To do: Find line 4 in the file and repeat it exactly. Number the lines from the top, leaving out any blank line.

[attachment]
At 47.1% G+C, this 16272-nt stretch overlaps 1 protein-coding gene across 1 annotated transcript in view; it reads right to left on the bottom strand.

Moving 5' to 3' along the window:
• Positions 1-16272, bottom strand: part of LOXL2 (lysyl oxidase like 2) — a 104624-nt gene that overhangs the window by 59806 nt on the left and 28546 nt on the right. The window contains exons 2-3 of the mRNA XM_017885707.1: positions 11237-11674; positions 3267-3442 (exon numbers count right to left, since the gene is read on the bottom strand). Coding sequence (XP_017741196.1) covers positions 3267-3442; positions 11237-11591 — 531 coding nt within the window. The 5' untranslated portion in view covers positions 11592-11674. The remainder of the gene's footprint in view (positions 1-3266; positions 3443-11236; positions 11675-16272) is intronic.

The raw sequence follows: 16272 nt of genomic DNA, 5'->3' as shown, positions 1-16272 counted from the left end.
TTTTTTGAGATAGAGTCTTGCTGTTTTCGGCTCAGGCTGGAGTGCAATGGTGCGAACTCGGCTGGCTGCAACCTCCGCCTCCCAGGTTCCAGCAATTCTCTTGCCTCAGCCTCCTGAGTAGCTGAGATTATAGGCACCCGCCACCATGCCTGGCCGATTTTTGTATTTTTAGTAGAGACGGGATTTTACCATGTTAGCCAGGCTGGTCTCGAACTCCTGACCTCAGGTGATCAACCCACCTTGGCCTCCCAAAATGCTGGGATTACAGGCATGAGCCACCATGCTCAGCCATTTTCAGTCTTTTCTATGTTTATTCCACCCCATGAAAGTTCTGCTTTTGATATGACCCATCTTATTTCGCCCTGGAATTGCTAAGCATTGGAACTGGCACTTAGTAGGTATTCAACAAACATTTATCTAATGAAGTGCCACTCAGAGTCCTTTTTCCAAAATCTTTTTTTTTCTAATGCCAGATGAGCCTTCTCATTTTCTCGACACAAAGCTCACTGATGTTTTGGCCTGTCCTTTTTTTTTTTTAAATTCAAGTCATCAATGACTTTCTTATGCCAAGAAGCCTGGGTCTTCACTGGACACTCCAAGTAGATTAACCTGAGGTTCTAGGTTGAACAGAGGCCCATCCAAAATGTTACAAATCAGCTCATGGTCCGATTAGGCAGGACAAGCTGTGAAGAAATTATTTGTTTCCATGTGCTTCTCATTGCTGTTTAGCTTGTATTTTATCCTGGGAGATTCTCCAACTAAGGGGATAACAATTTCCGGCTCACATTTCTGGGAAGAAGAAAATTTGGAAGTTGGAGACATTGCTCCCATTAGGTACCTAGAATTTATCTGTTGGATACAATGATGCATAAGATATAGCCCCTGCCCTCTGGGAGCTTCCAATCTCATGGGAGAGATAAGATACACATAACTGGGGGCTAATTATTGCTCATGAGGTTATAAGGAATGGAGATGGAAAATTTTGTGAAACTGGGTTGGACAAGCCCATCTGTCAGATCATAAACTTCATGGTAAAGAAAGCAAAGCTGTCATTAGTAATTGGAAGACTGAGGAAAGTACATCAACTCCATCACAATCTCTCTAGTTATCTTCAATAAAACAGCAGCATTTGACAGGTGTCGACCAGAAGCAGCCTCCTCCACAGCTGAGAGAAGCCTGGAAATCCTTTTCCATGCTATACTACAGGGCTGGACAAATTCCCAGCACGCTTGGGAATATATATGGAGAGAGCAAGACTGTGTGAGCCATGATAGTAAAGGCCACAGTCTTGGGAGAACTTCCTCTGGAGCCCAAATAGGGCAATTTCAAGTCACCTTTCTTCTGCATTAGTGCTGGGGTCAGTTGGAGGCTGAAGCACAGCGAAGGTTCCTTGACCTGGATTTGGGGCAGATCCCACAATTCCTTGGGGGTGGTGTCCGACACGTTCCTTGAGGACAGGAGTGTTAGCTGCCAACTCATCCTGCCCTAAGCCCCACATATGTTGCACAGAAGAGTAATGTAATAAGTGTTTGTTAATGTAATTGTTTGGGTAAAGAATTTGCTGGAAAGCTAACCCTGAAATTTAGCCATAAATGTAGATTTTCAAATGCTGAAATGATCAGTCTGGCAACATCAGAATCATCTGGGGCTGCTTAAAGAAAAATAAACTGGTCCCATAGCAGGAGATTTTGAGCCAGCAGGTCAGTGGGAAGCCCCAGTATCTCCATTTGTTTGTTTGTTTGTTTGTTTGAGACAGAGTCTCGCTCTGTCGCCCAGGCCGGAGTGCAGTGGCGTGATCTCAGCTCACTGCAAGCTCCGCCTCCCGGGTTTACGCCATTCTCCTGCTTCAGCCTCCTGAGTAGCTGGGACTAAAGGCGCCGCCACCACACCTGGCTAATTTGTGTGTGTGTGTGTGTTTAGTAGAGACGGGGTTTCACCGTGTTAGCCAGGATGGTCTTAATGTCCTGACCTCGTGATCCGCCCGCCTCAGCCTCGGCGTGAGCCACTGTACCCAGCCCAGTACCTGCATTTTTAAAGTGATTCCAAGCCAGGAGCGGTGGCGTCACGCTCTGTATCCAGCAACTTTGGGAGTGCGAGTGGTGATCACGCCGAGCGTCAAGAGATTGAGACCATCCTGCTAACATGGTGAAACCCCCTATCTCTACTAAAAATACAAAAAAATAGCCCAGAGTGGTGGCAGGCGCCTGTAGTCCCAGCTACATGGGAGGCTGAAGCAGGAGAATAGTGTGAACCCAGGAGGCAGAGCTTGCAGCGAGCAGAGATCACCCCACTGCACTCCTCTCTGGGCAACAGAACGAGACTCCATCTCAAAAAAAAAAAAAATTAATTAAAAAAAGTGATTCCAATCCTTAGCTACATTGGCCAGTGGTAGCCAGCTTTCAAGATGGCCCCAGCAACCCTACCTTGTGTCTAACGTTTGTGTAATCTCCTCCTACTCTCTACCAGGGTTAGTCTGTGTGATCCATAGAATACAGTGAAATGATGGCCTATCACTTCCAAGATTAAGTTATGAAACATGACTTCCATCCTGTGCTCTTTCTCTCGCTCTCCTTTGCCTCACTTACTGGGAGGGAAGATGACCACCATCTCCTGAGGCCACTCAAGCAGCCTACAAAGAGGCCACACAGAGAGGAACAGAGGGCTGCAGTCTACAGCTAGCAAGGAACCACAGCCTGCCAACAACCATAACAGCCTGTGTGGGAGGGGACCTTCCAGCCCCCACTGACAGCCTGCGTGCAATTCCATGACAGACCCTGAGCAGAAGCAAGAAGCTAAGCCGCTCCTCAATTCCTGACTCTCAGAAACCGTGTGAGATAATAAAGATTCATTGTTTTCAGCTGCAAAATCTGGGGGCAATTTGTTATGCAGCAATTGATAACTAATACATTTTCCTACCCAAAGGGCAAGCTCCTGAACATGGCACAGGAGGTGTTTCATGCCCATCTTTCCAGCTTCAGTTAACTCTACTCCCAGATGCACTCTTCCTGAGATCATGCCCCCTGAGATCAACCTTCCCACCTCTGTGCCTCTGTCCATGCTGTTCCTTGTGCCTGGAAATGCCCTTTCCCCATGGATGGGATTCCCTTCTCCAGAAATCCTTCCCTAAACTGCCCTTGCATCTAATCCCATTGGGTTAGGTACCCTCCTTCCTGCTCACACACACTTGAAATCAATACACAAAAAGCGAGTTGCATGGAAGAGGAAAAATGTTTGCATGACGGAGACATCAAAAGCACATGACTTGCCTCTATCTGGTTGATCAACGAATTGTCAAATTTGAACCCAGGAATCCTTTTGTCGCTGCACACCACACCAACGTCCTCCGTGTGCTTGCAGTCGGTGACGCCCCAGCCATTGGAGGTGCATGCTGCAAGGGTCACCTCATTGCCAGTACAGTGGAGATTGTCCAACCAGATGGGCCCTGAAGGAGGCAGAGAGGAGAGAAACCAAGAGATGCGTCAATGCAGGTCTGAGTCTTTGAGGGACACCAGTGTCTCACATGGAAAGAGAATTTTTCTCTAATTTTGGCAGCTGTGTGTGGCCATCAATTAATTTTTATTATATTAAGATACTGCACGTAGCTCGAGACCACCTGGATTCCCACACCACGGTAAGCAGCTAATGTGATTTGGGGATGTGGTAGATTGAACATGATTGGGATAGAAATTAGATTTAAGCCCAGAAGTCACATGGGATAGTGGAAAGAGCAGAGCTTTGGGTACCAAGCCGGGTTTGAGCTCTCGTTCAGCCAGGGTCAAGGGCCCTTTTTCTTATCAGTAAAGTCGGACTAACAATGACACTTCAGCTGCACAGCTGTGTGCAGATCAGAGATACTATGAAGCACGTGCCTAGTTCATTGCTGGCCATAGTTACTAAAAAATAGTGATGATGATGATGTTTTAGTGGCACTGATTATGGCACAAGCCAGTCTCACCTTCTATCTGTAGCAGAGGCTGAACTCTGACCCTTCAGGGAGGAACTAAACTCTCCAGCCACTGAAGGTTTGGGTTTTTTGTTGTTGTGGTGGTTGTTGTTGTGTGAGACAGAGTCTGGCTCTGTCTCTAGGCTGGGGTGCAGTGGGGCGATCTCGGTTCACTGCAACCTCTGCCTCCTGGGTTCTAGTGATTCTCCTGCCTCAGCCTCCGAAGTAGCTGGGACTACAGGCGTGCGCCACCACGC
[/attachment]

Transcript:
The raw sequence follows: 16272 nt of genomic DNA, 5'->3' as shown, positions 1-16272 counted from the left end.